# Equivalence of two unitary transformation with respect to local operations

Suppose that $$U_1$$ and $$U_2$$ are two (entangling) operators that act on a quantum system consisting of several subsystems. Is there any criterion to tell if these two are equivalent up to applying operators acting only locally to the subsystem?

For example the 2-qubit Control-Z phase gate can be transform to the Control-NOT via applying (local) Hadamard gates to the second (target) qubit before and after. However this is trivial. How one can tell in more complicated cases?

Cross-posted on physics.SE

Equivalent $$U_1$$ and $$U_2$$ should have the same spectrum. If eigenvalues of $$U_1$$ are all different, then there is essentially a unique unitary $$V$$ (up to a set of phases) which gives the equivalence $$VU_1V^\dagger = U_2$$. If $$U_1,U_2$$ are written in the eigenbasis, then matrices $$V' = DV$$, where $$D$$ is any diagonal unitary, form the set of all unitaries that give the equivalence between $$U_1$$ and $$U_2$$. We then can check if $$V' = V_1 \otimes V_2$$ for some $$D$$, which should be easy.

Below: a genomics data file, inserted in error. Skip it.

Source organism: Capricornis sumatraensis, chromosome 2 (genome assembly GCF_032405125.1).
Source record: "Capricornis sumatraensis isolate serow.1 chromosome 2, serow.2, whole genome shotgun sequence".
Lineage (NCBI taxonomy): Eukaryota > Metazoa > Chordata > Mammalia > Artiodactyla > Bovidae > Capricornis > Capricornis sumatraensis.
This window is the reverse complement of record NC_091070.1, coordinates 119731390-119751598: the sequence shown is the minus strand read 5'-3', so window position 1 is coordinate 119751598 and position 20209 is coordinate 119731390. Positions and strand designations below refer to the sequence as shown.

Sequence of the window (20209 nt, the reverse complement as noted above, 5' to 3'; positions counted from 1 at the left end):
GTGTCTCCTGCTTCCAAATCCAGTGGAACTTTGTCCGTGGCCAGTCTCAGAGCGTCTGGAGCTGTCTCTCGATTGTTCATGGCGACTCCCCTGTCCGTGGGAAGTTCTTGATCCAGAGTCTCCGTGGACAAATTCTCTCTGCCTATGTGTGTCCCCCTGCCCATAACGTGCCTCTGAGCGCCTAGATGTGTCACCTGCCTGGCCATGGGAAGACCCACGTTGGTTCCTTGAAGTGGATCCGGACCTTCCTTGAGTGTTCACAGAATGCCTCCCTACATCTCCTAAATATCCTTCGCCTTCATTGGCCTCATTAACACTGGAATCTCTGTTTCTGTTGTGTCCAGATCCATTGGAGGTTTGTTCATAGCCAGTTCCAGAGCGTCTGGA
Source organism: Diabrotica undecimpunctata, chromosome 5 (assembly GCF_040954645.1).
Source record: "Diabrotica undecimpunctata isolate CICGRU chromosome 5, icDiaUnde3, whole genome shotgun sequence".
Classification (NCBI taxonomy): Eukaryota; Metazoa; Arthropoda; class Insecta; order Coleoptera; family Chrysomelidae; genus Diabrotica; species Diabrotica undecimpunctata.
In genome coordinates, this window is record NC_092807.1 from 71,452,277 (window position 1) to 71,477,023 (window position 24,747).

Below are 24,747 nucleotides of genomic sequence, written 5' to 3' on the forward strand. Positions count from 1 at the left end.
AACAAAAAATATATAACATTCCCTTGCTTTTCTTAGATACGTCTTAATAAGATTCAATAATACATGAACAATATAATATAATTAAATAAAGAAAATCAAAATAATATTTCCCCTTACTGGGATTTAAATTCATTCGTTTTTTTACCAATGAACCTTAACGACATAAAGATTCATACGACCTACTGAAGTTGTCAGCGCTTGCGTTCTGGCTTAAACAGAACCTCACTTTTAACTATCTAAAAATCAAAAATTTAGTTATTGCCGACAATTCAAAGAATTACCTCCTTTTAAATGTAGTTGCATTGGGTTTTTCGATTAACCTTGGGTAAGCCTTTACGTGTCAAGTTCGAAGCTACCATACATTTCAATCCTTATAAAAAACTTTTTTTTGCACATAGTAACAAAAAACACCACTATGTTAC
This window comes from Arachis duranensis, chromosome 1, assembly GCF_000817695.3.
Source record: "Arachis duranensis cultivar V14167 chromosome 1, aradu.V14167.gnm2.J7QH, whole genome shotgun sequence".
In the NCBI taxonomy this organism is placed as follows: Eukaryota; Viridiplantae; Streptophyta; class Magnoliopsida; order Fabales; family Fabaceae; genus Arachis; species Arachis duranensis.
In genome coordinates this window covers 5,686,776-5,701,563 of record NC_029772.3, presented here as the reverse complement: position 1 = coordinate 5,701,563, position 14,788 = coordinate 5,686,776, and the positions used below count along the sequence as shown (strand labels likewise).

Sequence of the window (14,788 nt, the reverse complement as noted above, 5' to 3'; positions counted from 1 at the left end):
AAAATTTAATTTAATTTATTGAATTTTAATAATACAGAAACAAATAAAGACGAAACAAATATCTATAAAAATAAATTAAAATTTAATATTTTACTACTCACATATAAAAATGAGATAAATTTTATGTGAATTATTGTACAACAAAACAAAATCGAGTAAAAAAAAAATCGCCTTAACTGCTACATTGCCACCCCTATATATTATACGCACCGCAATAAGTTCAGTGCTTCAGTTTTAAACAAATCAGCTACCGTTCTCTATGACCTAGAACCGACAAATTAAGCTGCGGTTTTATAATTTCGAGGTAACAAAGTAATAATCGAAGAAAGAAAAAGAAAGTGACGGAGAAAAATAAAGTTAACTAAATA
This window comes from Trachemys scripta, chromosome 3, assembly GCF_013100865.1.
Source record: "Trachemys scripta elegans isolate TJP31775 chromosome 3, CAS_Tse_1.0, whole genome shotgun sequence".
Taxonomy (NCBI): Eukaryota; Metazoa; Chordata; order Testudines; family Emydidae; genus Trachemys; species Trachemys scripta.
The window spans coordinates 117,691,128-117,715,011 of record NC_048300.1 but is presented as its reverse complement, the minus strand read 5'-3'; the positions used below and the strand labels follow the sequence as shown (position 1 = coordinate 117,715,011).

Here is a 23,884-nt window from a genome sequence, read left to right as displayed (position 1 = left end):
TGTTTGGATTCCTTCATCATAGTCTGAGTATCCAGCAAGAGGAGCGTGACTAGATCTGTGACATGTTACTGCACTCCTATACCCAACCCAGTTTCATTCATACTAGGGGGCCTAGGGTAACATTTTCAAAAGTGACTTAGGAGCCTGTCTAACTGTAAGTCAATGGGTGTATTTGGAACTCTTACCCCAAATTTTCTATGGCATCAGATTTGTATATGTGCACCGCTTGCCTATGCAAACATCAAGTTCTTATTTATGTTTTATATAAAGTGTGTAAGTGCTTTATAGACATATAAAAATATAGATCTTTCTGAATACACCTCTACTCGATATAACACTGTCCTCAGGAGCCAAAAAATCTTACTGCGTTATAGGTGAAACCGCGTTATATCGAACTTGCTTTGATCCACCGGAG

On the other hand, I don't think there is an efficient algorithm in a general situation. Let $$S_1$$, $$S_2$$ be eigensubspaces of $$U_1$$, $$U_2$$ that correspond to some eigenvalue $$\lambda$$. Clearly, $$\dim S_1 = \dim S_2$$. If $$U_1$$ and $$U_2$$ are equivalent by some $$V_1 \otimes V_2$$, then the minimum (and maximum) Schmidt rank of a vector in $$S_1$$ and in $$S_2$$ should coincide. In general, finding Schmidt rank of a mixed state is a hard problem. The separability problem is simpler, but it's known that it's NP-hard. I don't know if it's proven that finding Schmidt rank of a projector $$P$$ is also NP-hard, but I haven't seen efficient solutions of this problem either.
I assumed that $$U_1$$ and $$U_2$$ are locally equivalent if $$(V_1 \otimes V_2)U_1(V_1 \otimes V_2)^\dagger = U_2$$ for some local unitaries $$V_1,V_2$$. More broadly, we can define local equivalence by $$(V_1 \otimes V_2)U_1(V_3 \otimes V_4) = U_2.$$ Under this definition the problem looks even harder, I think.
Even checking if a quantum circuit is equal to the identity circuit is already QMA-hard. Thus, the general problem on $$N$$ qubits, provided that the unitary is specified by a circuit, is a computationally hard problem.